JSON Structured Data & the SEDCMD in Splunk featured

JSON Structured Data & the SEDCMD in Splunk

By: Khristian Pena | Splunk Consultant

 

 

Have you worked with structured data that is not following its structure? Maybe your JSON data has a syslog header. Maybe your field values have an extra quote, colon, or semicolon and your application team cannot remediate the issue. Today, we’re going to discuss a powerful tool for reformatting your data so automatic key-value fields are extracted at search-time. These field extractions utilize KV_MODE in props.conf to automatically extract fields for structured data formats like JSON, CSV, and from table-formatted events.

Props.conf

[<spec>]

KV_MODE = [none|auto|auto_escaped|multi|json|xml]

This article will focus on the JSON structure and walk through some ways to validate, remediate and ingest this data using the SEDCMD.  You may have used the SEDCMD to anonymize, or mask sensitive data (PHI,PCI, etc) but today we will use it to replace and append to existing strings.

 

JSON Structure

JSON supports two widely used (amongst programming languages) data structures.

  • A collection of name/value pairs. Different programming languages support this data structure in different names. Like object, record, struct, dictionary, hash table, keyed list, or associative array.
  • An ordered list of values. In various programming languages, it is called as array, vector, list, or sequence.

Syntax:

An object starts with an open curly bracket { and ends with a closed curly bracket } Between them, a number of key value pairs can reside. The key and value are separated by a colon : and if there are more than one KV pair, they are separated by a comma ,

{

  “Students“: [

                                      { “Name“:”Amit Goenka” ,

  “Major“:”Physics” },

                                      { “Name“:”Smita Pallod” ,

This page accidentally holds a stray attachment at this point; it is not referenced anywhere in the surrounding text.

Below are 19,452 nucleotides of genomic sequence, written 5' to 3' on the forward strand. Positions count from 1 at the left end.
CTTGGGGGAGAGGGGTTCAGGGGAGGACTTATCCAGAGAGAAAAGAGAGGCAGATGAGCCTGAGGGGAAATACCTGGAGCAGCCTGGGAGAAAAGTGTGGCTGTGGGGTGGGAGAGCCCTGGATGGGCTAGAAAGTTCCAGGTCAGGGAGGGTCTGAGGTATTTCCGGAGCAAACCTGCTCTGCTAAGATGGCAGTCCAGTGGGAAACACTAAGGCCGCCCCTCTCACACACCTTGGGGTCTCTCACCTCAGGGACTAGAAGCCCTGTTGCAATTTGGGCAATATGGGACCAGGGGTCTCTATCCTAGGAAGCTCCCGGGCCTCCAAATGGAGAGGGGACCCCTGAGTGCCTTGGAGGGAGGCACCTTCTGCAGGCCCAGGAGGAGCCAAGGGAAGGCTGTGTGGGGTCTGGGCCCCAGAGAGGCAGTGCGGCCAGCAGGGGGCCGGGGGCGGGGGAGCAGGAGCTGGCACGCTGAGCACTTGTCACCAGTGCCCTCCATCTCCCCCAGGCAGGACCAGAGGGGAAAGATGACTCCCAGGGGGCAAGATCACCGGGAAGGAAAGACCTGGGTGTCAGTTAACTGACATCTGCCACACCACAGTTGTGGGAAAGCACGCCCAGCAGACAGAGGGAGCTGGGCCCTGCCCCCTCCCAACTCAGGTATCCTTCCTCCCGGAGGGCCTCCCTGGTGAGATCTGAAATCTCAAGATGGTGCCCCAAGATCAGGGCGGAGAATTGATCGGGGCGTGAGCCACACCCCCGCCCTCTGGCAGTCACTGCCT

“Major“:”Chemistry” },

                                      { “Name“:”Rajeev Sen” ,

  “Major“:”Mathematics” }

                                      ]

                                      }

 

An Array starts with an open bracket [ and ends with a closed bracket ]. Between them, a number of values can reside. If more than one values reside, they are separated by a comma , .

[

                                      {

  “name“: “Bidhan Chatterjee”,

  “email“: “bidhan@example.com”

                                      },

                                      {

  “name“: “Rameshwar Ghosh”,

  “email“: “datasoftonline@example.com”

                                      }

                                      ]

 

JSON Format Validation:
Now that we’re a bit more familiar with the structure Splunk expects to extract from, let’s work with a sample. The sample data is JSON wrapped in a syslog header. While this data can be ingested as is, you will have to manually extract each field if you choose to not reformat it. You can validate the structure by copying this event to https://jsonformatter.curiousconcept.com/ .

Sample Data:

May 14 13:28:51 <redacted_hostname> github_audit[22200]: { “above_lock_quota”:false, “above_warn_quota”:false, “babeld”:”eebf1bc7″, “babeld_proto”:”http”, “cloning”:false, “cmdline”:”/usr/bin/git upload-pack –strict –timeout=0 –stateless-rpc .”, “committer_date”:”1589477330 -0400″, “features”:” multi_ack_detailed no-done side-band-64k thin-pack include-tag ofs-delta agent=git/1.8.3.1″, “frontend”:”<redacted>”, “frontend_pid”:17688, “frontend_ppid”:6744, “git_dir”:”/data/user/repositories/7/nw/75/42/9d/4564/6435.git”, “gitauth_version”:”dcddc67b”, “hostname”:”<redacted>”, “pgroup”:”22182″, “pid”:22182, “ppid”:22181, “program”:”upload-pack”, “quotas_enabled”:false, “real_ip”:”10.160.194.177″, “remote_addr”:”127.0.0.1″, “remote_port”:”15820″, “repo_config”:”{\”ssh_enabled\”:\”true\”,\”ldap.debug_logging_enabled\”:\”true\”,\”auth.reactivate-suspended\”:\”true\”,\”default_repository_permission\”:\”write\”,\”allow_private_repository_forking\”:\”true\”}”, “repo_id”:6435, “repo_name”:”<redacted>”, “repo_public”:true, “request_id”:”43358116096ea9d54f31596345a0fc38″, “shallow”:false, “status”:”create_pack_file”, “uploaded_bytes”:968 }

 

The errors are noted and highlighted below:

As we can see, the timestamp, hostname and thread field are outside of the JSON object.

 

Replace strings in events with SEDCMD

You can use the SEDCMD method to replace strings or substitute characters. This must be placed on the parsing queue prior to index time. The syntax for a sed replace is:

SEDCMD-<class> = s/<regex>/\1<replacement>/flags

  • <class> is the unique stanza name. This is important because these are applied in ABC order
  • regexis a Perl language regular expression
  • replacementis a string to replace the regular expression match.
  • flagscan be either the letter g to replace all matches or a number to replace a specified match.
  • \1 – use this flag to insert the string back into the replacement

 

How To Test in Splunk:

Copy the data sample text into a notepad file and upload using Splunk’s built in Add Data feature under Settings to test. Try out each SEDCMD and note the difference in the data structure for each attribute.

BEFORE:

AFTER:

Props.conf – Search Time Field Extraction

[<spec>]

KV_MODE = json

 

Want to learn more about JSON structured data & the SEDCMD in Splunk? Contact us today!